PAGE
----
Where to Find Great Cloud Security Tools
Everyone wants to protect cloud-based operations. While some such operations will have protective measures built in, not all of these will, particularly for those managing their own cloud systems. Some cloud tools will even work to protect against things like shadow IT, where employees run their own IT operations without sanction or formal network inclusion. Computer Business Review recently took a look at some of the best tools around for cyber security.
One such tool is Skyhigh for Shadow IT, a tool that can discover and note all cloud services operating, whether software-as-a-service (SaaS) or most any other breed of -as-a-service. Statistics show upload and download volumes as well as numbers accessing the service, showing sanctioned IT just what's being used and what potentially should be brought into the fold. CipherCloud, meanwhile, offers its Trust Platform as a cloud access security broker (CASB) to show just where data is going and what's being used. It also comes with encryption and tokenization systems to help drive better security, and it can work well with several major file sharing applications for added value.
Boxcryptor works as a “cryptographic virtual hard disk,” allowing users to store data, encrypted, in certain key platforms like Dropbox folders or SkyDrive directories. The files in question can be encrypted before uploading to the cloud, allowing a better level of protection than just perimeter defense alone. It works with several platforms, from major mobiles iOS and Android to corporate standards Windows and Mac OS X.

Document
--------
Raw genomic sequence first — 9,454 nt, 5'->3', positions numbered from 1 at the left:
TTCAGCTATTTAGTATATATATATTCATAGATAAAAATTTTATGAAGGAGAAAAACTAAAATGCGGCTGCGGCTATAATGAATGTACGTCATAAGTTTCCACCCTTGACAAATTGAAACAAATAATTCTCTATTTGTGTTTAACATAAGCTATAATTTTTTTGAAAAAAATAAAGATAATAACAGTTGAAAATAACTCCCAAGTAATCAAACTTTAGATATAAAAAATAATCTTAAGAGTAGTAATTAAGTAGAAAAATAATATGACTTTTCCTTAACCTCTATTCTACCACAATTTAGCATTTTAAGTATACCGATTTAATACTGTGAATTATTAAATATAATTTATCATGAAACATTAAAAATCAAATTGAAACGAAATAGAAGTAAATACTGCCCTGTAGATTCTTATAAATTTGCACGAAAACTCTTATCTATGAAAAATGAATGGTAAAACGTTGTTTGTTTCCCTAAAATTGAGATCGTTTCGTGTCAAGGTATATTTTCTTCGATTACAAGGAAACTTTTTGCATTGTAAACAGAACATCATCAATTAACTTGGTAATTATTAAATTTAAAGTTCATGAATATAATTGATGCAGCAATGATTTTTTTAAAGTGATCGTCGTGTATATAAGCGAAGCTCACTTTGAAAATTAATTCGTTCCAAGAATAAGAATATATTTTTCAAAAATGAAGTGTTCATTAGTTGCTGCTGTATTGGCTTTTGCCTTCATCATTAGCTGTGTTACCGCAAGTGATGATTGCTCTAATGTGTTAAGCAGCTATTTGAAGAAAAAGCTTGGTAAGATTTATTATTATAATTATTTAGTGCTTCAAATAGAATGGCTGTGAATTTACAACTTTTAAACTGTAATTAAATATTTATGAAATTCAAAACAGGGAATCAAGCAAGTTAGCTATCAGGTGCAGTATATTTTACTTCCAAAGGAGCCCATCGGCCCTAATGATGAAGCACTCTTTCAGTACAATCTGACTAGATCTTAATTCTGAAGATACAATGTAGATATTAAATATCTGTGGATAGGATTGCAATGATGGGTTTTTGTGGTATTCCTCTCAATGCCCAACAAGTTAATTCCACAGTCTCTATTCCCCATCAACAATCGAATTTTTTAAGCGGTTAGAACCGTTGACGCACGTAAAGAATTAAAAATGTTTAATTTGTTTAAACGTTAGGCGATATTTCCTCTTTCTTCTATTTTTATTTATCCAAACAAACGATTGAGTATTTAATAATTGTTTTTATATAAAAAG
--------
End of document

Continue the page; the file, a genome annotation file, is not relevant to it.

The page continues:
Zscaler works as a cloud firewall system, inspecting traffic for malicious behavior before it reaches the cloud, proving a more thorough security measure than some of the standards that only use customer logs to watch for cloud app use taking place without official sanction. Finally, there's Centrify, which uses its Centrify Identity Platform to focus on identity management, offering a perimeter defense tool that works especially well for a mobile workforce.
What's great about this toolset is that it covers so much at once. It's got perimeter defense to work to keep the wrong people out and let the right ones in, it's got encryption to protect data when something goes wrong, and it even works to prevent some level of “inside job” operations by restricting shadow IT operations. It also allows companies to better offer tools that employees are using—if there's a lot of shadow IT, usually there's a flaw somewhere in the standard offering, be it a poor-quality tool or no tool at all offered—and helps improve the experience for everyone.
There's no shortage of tools out there to help make a company's operations more secure, and there's also no shortage of those who want to take advantage of lapses in security. Protecting a business is vital to its continued operation, so failing to consider the available tools is a data disaster waiting to happen.
Edited by Rory J. Thompson